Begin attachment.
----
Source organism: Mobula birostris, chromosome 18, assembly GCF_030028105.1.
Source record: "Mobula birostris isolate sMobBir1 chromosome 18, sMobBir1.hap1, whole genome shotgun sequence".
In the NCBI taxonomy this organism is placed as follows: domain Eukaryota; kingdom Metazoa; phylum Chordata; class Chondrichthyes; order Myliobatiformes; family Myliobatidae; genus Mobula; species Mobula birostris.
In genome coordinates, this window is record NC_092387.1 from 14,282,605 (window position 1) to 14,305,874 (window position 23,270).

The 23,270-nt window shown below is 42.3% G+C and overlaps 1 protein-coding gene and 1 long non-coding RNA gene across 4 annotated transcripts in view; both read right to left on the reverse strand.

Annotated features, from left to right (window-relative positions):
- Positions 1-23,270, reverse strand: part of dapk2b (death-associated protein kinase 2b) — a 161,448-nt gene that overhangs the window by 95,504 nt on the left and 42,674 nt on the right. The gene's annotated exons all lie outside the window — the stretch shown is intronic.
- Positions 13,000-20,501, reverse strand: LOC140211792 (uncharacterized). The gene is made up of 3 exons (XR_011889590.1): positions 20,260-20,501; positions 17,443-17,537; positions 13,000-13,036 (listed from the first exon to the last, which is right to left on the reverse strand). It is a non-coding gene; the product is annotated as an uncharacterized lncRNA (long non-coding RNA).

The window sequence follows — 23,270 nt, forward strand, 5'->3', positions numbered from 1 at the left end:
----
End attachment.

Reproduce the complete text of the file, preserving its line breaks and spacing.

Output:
Source organism: Mobula birostris, chromosome 18, assembly GCF_030028105.1.
Source record: "Mobula birostris isolate sMobBir1 chromosome 18, sMobBir1.hap1, whole genome shotgun sequence".
In the NCBI taxonomy this organism is placed as follows: domain Eukaryota; kingdom Metazoa; phylum Chordata; class Chondrichthyes; order Myliobatiformes; family Myliobatidae; genus Mobula; species Mobula birostris.
In genome coordinates, this window is record NC_092387.1 from 14,282,605 (window position 1) to 14,305,874 (window position 23,270).

The 23,270-nt window shown below is 42.3% G+C and overlaps 1 protein-coding gene and 1 long non-coding RNA gene across 4 annotated transcripts in view; both read right to left on the reverse strand.

Annotated features, from left to right (window-relative positions):
- Positions 1-23,270, reverse strand: part of dapk2b (death-associated protein kinase 2b) — a 161,448-nt gene that overhangs the window by 95,504 nt on the left and 42,674 nt on the right. The gene's annotated exons all lie outside the window — the stretch shown is intronic.
- Positions 13,000-20,501, reverse strand: LOC140211792 (uncharacterized). The gene is made up of 3 exons (XR_011889590.1): positions 20,260-20,501; positions 17,443-17,537; positions 13,000-13,036 (listed from the first exon to the last, which is right to left on the reverse strand). It is a non-coding gene; the product is annotated as an uncharacterized lncRNA (long non-coding RNA).

The window sequence follows — 23,270 nt, forward strand, 5'->3', positions numbered from 1 at the left end: